4. Aug 22, 2016 #3

    pervect

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    The propagation models for gravitational waves I've seen have all been interperable as ripples in space, which can then be regarded as propagating through space with time. That is to say, one can find coordinates such that ##h_{tt} = h_{tx} = h_{ty} = h_{tz}=0##, where the ##h_{ii}## are the metric pertubations that are the mathematical models of the "ripple".

    It's not quite clear to me if we can say that all GW's can be modelled in this manner. Technically speaking, I know that we can always put the GW solution into the Lorentz gauge, but I believe the olutions with the above properties of having only spatial components are a further specialization of the Lorentz gauge, the transverse-traceless (TT) gauge. My suspicion is that TT waves exist in a flat space-time, but it's much less clear if TT waves still exist when one imagines GW's propagating through a curved space-time, for instance one with a Schwarzschild background metric rather than a flat background metric.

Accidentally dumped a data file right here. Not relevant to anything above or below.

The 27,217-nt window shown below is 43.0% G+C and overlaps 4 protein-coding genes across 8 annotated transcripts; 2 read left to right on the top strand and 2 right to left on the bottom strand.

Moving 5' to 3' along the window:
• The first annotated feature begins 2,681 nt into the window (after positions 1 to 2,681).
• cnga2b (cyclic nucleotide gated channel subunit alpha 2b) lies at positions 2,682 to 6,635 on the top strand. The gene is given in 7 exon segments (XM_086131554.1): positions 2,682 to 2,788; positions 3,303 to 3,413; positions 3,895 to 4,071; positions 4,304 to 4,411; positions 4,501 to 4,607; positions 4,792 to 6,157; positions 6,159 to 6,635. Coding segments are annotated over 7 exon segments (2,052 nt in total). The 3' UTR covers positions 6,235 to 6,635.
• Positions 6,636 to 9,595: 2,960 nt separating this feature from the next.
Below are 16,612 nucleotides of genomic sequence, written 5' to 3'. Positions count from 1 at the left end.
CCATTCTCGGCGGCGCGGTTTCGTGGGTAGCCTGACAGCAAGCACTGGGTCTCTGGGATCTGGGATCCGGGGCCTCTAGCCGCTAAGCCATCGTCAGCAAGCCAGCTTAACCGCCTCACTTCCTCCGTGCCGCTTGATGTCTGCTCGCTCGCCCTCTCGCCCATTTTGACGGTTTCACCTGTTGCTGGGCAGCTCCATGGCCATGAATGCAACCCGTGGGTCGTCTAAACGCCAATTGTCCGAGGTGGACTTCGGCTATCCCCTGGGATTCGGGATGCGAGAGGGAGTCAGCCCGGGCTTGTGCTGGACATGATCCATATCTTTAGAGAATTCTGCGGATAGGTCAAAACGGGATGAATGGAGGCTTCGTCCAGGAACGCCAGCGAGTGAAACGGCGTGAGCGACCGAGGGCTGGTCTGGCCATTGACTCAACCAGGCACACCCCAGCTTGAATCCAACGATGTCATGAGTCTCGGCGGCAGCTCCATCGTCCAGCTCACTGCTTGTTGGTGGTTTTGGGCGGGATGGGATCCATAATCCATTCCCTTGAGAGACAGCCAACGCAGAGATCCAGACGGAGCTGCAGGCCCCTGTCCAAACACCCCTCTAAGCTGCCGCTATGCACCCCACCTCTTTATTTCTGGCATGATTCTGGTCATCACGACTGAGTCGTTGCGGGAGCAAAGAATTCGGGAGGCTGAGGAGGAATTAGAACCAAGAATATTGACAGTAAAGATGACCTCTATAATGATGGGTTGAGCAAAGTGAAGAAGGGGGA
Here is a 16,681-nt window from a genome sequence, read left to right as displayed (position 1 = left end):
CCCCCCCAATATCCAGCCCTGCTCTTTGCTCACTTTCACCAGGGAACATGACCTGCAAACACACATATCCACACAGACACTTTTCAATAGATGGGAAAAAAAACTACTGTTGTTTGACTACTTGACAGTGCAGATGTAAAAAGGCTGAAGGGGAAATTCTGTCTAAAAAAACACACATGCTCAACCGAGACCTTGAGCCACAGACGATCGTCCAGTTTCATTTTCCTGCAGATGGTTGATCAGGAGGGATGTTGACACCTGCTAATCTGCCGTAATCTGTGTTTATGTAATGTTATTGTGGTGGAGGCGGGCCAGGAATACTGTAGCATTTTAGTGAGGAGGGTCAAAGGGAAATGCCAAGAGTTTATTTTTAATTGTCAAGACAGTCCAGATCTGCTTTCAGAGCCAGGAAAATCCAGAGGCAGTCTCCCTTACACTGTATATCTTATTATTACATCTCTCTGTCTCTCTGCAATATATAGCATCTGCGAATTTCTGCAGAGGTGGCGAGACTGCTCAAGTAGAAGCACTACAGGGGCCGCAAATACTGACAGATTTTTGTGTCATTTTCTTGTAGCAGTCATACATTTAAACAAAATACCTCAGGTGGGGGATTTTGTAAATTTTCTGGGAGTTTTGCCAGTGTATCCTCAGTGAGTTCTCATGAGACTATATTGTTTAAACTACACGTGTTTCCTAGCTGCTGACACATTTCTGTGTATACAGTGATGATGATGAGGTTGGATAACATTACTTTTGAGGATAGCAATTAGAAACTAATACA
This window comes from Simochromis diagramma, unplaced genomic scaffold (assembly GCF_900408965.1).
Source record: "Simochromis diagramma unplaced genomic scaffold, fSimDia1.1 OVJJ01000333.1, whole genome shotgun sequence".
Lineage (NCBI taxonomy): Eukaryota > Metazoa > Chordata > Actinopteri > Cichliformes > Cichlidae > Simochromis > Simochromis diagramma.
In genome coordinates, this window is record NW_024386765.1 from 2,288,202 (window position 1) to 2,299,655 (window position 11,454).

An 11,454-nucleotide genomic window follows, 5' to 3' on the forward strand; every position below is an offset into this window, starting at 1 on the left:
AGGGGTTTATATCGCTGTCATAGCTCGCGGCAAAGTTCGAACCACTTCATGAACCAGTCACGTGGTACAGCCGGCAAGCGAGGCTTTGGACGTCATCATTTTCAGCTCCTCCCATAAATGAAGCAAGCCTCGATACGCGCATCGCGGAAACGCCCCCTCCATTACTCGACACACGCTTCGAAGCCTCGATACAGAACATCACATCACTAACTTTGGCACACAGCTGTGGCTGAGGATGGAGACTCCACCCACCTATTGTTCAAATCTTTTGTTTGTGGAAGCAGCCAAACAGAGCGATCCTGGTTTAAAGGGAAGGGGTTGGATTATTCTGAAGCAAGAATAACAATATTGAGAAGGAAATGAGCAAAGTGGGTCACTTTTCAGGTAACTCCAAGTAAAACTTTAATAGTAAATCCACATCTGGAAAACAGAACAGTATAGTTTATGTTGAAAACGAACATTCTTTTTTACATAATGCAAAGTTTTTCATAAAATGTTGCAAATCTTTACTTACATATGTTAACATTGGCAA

It's possible to view GW's in other coordinate systems, in which case the simple propagation model above might not directly apply. For instance, coordinates exist in which GW's don't even satisfy the wave equation. But one can argue that the basic propagation model is good as long as some coordinates exist in which it works, I think.

    It's certainly also possible to view a GW space-time as something that "just is", for example to use the block universe interpretation.
     
  5. Aug 22, 2016 #4

    tionis

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    I wonder what Peter has to say. Is any of this weirdness expected to change once we have a quantum theory of gravity?
     
  6. Aug 22, 2016 #5

    PeterDonis